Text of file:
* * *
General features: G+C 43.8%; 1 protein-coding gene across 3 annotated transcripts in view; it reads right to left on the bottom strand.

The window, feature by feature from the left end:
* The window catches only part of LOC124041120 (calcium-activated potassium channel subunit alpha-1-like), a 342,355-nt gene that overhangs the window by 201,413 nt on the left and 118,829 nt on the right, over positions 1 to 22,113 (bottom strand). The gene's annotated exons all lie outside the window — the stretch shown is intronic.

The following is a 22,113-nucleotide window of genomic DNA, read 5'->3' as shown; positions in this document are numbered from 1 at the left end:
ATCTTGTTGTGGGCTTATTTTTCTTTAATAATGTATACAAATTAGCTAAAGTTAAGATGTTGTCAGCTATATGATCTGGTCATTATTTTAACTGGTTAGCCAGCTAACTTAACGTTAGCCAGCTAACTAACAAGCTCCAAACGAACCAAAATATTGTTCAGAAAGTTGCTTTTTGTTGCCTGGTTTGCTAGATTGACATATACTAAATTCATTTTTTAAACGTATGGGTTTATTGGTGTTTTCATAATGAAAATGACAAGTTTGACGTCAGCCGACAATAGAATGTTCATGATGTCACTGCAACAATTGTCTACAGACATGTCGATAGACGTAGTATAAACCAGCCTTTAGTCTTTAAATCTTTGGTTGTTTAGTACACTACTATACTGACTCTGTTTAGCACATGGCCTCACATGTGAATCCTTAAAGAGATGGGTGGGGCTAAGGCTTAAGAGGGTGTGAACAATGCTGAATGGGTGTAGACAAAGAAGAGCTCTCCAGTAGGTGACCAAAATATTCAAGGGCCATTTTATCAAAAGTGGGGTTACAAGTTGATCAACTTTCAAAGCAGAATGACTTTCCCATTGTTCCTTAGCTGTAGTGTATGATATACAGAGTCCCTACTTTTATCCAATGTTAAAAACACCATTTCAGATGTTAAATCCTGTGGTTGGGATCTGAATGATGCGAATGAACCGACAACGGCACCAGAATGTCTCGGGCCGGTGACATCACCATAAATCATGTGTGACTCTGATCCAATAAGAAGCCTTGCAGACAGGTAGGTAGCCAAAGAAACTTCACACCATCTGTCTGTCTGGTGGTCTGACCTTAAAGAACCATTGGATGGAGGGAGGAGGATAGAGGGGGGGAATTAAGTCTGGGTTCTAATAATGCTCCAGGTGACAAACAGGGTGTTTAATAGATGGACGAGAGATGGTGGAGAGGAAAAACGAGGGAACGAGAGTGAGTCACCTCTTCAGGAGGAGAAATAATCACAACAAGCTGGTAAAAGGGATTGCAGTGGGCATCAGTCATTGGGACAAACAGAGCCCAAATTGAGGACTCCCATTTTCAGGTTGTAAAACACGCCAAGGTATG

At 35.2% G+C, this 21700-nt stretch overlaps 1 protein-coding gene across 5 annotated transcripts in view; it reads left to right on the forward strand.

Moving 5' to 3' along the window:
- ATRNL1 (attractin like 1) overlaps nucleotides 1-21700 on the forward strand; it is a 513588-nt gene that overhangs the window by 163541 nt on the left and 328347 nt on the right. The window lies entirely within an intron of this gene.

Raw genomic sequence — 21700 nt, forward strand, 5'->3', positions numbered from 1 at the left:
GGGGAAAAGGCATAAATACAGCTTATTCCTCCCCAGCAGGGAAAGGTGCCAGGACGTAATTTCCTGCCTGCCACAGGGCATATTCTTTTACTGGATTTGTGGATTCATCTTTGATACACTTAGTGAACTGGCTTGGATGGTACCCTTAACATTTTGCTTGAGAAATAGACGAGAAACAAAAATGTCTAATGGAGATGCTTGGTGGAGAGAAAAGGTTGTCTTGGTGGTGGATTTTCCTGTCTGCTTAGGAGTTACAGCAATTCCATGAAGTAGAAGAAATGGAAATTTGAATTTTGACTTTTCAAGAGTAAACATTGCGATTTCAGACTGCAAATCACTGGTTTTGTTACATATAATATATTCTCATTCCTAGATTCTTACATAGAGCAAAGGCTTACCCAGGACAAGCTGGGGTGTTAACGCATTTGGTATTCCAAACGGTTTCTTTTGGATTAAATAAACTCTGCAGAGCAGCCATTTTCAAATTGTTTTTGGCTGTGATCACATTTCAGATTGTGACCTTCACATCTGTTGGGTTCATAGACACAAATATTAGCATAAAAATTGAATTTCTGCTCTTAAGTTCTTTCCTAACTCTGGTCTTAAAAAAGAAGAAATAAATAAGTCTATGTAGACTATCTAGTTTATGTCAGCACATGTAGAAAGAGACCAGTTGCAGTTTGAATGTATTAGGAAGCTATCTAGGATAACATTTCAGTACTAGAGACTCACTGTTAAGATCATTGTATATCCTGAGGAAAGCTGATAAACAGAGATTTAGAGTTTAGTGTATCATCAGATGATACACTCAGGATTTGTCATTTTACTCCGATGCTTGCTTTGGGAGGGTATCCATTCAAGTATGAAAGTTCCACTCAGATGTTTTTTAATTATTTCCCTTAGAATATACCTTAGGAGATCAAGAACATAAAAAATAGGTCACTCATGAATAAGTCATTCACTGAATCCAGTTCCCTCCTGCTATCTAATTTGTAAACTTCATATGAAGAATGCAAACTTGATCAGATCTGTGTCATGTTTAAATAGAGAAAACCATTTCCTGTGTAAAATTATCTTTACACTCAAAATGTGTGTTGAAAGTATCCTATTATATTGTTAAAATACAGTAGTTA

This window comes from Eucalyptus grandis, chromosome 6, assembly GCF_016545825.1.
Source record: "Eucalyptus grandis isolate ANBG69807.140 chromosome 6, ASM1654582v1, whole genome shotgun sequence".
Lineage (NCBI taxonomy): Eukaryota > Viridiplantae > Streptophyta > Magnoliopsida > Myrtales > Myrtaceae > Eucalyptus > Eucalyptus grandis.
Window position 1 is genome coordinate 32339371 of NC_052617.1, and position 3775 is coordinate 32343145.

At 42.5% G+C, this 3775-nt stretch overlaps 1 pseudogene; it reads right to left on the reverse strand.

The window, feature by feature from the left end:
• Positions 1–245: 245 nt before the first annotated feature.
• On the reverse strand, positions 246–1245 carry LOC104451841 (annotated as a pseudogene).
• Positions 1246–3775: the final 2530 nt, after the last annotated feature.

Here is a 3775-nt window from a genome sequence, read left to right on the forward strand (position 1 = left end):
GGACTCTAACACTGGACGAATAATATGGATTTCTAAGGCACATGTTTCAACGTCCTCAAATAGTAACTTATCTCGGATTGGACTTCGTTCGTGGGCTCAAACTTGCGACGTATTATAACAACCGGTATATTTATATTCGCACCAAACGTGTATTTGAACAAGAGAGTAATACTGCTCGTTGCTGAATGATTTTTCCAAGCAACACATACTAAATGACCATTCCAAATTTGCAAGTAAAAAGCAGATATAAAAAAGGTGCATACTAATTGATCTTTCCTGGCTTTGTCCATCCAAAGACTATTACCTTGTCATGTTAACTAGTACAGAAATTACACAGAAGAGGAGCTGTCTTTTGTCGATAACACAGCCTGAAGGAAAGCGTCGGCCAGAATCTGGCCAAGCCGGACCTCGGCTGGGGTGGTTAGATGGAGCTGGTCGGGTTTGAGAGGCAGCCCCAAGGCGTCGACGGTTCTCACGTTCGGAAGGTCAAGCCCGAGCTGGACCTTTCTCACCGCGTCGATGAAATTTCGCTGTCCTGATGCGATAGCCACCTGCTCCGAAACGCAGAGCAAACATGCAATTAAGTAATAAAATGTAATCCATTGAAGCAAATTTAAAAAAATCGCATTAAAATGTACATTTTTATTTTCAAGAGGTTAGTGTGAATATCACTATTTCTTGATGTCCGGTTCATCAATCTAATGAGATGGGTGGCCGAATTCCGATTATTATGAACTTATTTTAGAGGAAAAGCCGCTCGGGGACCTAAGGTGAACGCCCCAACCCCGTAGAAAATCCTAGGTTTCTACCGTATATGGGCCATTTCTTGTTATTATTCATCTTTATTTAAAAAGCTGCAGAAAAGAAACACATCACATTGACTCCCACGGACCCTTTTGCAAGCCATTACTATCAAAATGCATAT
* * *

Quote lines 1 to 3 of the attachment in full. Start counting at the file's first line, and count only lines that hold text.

General features: G+C 43.8%; 1 protein-coding gene across 3 annotated transcripts in view; it reads right to left on the bottom strand.

The window, feature by feature from the left end:
* The window catches only part of LOC124041120 (calcium-activated potassium channel subunit alpha-1-like), a 342,355-nt gene that overhangs the window by 201,413 nt on the left and 118,829 nt on the right, over positions 1 to 22,113 (bottom strand). The gene's annotated exons all lie outside the window — the stretch shown is intronic.